I love Bigfoot. I first fell in love with the big guy as a child when I saw television shows such as In Search Of…, documentaries, and many, many (usually bad) movies about him, the Abominable Snowman, and other cryptids. Specifically, the movie that really sparked my interest in Bigfoot was Boggy Creek II: And The Legend Continues. Most Bigfoot enthusiasts and Squatchers reference 1972’s The Legend of Boggy Creek as the film that struck home for them, but its official 1985 sequel was the first cryptid film that I ever saw in a theater and I was hooked. I was nine years old at the time and decided that I wanted to grow up to find Sasquatch. I haven’t found him yet.

Wild Thing Podcast logo taken from the website.

Despite being unsuccessful in finding Bigfoot, I’ve remained a huge fan. I read books on Sasquatch, follow a number of Bigfoot research groups and individuals on the web, and watch television programs on the subject of Bigfoot such as Finding Bigfoot. In the last few weeks, I’ve been listening to podcasts about cryptozoology. One of the podcasts, Sasquatch Tracks, turned me on to another podcast, Wild Thing. I highly recommend Sasquatch Tracks and I’ll blog about them in another post, but for now I want to focus on Wild Thing hosted by Laura Krantz.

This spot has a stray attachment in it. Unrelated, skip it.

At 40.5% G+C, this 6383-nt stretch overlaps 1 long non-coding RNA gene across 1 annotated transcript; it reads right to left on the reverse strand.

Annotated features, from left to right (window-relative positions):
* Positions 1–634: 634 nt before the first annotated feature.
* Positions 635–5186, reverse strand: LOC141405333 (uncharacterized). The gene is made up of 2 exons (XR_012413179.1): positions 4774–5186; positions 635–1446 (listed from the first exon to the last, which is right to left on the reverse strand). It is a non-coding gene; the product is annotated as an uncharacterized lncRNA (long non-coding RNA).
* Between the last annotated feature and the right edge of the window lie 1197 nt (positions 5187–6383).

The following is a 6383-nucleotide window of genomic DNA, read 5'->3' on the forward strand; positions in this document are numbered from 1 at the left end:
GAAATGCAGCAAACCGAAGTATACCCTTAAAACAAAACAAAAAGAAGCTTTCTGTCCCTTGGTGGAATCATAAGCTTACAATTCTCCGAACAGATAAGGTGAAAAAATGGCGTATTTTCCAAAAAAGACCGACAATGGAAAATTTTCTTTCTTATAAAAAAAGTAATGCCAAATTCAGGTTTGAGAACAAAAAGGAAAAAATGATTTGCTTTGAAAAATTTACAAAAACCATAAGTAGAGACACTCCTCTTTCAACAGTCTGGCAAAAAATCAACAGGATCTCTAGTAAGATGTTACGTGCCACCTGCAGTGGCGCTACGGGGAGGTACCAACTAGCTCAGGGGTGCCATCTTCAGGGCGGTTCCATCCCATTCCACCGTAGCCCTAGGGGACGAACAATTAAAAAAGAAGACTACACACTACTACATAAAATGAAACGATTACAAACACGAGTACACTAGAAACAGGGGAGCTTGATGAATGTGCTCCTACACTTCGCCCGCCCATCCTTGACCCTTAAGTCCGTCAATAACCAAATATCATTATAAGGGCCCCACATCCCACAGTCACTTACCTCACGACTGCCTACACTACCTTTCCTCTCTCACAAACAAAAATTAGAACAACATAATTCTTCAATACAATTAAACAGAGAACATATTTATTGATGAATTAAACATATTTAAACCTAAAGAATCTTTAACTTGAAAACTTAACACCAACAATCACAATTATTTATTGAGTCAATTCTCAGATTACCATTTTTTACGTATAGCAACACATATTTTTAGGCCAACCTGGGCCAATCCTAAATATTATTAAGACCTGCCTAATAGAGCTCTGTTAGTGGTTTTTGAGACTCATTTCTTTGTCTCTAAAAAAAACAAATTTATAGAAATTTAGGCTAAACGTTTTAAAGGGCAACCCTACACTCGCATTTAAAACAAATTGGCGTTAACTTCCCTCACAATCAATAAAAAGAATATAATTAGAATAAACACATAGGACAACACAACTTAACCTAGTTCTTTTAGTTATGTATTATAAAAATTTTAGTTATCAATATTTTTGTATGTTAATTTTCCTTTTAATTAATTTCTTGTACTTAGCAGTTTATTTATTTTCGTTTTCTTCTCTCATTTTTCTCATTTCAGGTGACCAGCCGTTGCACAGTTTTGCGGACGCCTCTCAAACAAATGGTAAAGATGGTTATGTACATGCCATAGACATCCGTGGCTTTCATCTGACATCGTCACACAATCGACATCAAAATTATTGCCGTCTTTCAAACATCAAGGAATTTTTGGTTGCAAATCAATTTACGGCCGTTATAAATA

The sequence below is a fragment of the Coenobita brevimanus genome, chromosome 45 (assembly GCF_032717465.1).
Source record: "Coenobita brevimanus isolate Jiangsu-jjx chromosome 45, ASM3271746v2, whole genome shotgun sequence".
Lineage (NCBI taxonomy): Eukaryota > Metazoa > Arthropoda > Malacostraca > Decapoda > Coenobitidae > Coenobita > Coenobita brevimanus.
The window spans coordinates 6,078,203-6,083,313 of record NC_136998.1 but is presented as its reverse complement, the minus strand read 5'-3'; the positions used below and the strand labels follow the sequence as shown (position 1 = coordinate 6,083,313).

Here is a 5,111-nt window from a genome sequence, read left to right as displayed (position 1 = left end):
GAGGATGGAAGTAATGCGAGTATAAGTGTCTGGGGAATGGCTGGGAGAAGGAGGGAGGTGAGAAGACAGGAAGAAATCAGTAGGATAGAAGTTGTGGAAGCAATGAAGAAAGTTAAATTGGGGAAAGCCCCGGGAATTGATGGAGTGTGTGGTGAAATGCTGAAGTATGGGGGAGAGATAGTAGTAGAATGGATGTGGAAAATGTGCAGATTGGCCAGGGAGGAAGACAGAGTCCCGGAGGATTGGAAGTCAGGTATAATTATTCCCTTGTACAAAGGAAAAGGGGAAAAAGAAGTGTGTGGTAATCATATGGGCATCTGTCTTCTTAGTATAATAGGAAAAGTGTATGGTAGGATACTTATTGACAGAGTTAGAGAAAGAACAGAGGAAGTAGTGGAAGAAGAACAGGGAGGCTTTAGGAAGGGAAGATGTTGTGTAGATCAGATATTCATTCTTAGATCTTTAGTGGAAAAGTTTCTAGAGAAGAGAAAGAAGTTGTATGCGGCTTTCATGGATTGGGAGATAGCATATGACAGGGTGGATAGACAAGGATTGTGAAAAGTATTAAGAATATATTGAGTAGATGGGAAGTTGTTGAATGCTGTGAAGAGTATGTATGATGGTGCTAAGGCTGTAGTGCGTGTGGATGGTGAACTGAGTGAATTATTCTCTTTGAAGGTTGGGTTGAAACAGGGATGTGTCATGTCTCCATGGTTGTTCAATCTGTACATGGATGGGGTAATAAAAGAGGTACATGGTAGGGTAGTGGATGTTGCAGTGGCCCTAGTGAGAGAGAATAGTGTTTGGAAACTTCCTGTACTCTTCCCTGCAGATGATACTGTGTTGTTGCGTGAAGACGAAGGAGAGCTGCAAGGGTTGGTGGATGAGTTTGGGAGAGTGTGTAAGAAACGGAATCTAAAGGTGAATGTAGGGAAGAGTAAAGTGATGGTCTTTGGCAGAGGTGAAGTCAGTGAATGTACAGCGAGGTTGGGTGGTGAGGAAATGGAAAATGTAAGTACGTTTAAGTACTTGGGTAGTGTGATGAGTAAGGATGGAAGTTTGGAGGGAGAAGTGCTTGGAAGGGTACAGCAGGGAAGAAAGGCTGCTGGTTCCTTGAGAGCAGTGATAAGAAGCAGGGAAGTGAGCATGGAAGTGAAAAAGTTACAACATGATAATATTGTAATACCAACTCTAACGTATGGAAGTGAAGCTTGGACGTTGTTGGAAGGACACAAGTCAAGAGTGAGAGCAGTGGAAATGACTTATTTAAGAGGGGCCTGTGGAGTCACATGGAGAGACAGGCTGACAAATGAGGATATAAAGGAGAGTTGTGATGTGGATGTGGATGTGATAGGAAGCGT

Photo of Wild Thing host Laura Krantz by Kelsey Ray (from the LA Times article).

Wild Thing is a great podcast. All of the episodes clock in under an hour (usually thirty to forty minutes) and feature Krantz, a distant cousin of Sasquatch legend anthropologist Grover Krantz. While she doesn’t necessarily believe in Bigfoot, she does want to learn about the hunt for the creature and those individuals in pursuit of the legend. That’s what separates this particular podcast from the others. Krantz treats the subject with dignity and respects all of those that she interviews. She goes on a hunt, talks with a number of well known and not-so-well-known Bigfooters, scientists, and individuals and even gets some DNA samples tested. She does this not to ridicule anyone or to prove that Bigfoot exists. She does it simply to learn about the wild world of Bigfoot.